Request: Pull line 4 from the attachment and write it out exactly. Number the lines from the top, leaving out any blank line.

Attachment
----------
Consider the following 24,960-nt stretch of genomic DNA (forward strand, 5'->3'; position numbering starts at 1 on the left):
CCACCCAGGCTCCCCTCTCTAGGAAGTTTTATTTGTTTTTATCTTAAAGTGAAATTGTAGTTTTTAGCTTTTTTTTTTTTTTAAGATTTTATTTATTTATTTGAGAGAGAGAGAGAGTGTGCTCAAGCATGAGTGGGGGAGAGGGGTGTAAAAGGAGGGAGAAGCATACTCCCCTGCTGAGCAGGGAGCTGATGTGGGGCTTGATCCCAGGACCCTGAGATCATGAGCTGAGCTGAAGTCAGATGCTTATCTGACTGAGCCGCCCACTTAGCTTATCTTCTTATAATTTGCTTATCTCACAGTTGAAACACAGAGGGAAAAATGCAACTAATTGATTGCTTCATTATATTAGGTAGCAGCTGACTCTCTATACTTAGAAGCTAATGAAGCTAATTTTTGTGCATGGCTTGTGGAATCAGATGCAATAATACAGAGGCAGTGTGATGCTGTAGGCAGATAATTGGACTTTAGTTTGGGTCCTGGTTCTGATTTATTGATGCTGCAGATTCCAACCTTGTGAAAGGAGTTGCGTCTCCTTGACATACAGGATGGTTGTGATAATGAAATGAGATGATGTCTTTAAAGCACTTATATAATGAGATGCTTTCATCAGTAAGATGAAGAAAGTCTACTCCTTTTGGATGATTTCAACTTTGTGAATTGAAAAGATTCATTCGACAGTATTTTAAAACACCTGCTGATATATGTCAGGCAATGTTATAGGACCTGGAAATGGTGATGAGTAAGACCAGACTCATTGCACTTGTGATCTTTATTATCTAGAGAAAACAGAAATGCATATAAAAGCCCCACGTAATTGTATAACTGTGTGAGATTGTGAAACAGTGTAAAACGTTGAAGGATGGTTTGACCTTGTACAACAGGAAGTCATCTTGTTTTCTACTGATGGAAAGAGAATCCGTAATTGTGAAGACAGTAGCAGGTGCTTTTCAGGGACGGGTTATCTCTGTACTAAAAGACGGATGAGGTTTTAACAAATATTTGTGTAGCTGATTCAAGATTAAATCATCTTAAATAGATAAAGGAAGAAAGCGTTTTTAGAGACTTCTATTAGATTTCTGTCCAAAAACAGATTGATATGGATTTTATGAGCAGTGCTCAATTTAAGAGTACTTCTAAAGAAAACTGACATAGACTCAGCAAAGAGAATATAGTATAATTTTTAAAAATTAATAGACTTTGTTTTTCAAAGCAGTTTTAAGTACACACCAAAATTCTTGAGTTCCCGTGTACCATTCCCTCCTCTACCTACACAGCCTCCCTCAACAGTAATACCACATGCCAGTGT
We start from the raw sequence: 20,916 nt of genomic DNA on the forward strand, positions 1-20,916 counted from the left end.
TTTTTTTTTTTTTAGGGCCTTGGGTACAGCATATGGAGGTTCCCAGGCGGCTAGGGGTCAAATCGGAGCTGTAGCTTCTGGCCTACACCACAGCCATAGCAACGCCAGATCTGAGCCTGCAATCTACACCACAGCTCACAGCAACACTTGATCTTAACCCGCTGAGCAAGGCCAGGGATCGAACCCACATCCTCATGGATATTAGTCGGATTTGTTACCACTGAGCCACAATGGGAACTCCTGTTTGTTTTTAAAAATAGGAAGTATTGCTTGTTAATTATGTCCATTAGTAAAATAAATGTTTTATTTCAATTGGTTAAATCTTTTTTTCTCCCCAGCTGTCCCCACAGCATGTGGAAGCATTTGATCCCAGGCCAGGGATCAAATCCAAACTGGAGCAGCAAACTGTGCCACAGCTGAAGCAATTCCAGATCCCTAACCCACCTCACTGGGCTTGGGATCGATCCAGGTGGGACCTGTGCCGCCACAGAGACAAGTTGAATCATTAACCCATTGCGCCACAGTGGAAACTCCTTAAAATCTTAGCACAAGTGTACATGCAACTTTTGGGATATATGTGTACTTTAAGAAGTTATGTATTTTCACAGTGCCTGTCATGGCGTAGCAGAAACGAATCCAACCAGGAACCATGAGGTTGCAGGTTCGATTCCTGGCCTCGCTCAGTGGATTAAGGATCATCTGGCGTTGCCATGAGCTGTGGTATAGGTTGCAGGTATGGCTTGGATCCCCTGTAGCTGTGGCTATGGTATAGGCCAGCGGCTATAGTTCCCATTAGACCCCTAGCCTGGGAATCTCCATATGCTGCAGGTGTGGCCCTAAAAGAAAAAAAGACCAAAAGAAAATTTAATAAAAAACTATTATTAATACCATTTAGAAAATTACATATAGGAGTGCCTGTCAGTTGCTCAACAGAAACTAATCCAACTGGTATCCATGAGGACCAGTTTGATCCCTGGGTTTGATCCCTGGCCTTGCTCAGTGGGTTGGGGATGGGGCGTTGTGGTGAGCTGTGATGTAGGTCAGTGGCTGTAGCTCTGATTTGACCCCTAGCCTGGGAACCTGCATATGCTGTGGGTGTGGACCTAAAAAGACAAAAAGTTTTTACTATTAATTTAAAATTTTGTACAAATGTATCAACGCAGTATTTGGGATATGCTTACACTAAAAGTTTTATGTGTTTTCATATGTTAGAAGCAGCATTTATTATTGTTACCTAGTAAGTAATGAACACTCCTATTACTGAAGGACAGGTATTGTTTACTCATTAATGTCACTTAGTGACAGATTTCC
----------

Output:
TTTTTTTTTTTTTAGGGCCTTGGGTACAGCATATGGAGGTTCCCAGGCGGCTAGGGGTCAAATCGGAGCTGTAGCTTCTGGCCTACACCACAGCCATAGCAACGCCAGATCTGAGCCTGCAATCTACACCACAGCTCACAGCAACACTTGATCTTAACCCGCTGAGCAAGGCCAGGGATCGAACCCACATCCTCATGGATATTAGTCGGATTTGTTACCACTGAGCCACAATGGGAACTCCTGTTTGTTTTTAAAAATAGGAAGTATTGCTTGTTAATTATGTCCATTAGTAAAATAAATGTTTTATTTCAATTGGTTAAATCTTTTTTTCTCCCCAGCTGTCCCCACAGCATGTGGAAGCATTTGATCCCAGGCCAGGGATCAAATCCAAACTGGAGCAGCAAACTGTGCCACAGCTGAAGCAATTCCAGATCCCTAACCCACCTCACTGGGCTTGGGATCGATCCAGGTGGGACCTGTGCCGCCACAGAGACAAGTTGAATCATTAACCCATTGCGCCACAGTGGAAACTCCTTAAAATCTTAGCACAAGTGTACATGCAACTTTTGGGATATATGTGTACTTTAAGAAGTTATGTATTTTCACAGTGCCTGTCATGGCGTAGCAGAAACGAATCCAACCAGGAACCATGAGGTTGCAGGTTCGATTCCTGGCCTCGCTCAGTGGATTAAGGATCATCTGGCGTTGCCATGAGCTGTGGTATAGGTTGCAGGTATGGCTTGGATCCCCTGTAGCTGTGGCTATGGTATAGGCCAGCGGCTATAGTTCCCATTAGACCCCTAGCCTGGGAATCTCCATATGCTGCAGGTGTGGCCCTAAAAGAAAAAAAGACCAAAAGAAAATTTAATAAAAAACTATTATTAATACCATTTAGAAAATTACATATAGGAGTGCCTGTCAGTTGCTCAACAGAAACTAATCCAACTGGTATCCATGAGGACCAGTTTGATCCCTGGGTTTGATCCCTGGCCTTGCTCAGTGGGTTGGGGATGGGGCGTTGTGGTGAGCTGTGATGTAGGTCAGTGGCTGTAGCTCTGATTTGACCCCTAGCCTGGGAACCTGCATATGCTGTGGGTGTGGACCTAAAAAGACAAAAAGTTTTTACTATTAATTTAAAATTTTGTACAAATGTATCAACGCAGTATTTGGGATATGCTTACACTAAAAGTTTTATGTGTTTTCATATGTTAGAAGCAGCATTTATTATTGTTACCTAGTAAGTAATGAACACTCCTATTACTGAAGGACAGGTATTGTTTACTCATTAATGTCACTTAGTGACAGATTTCC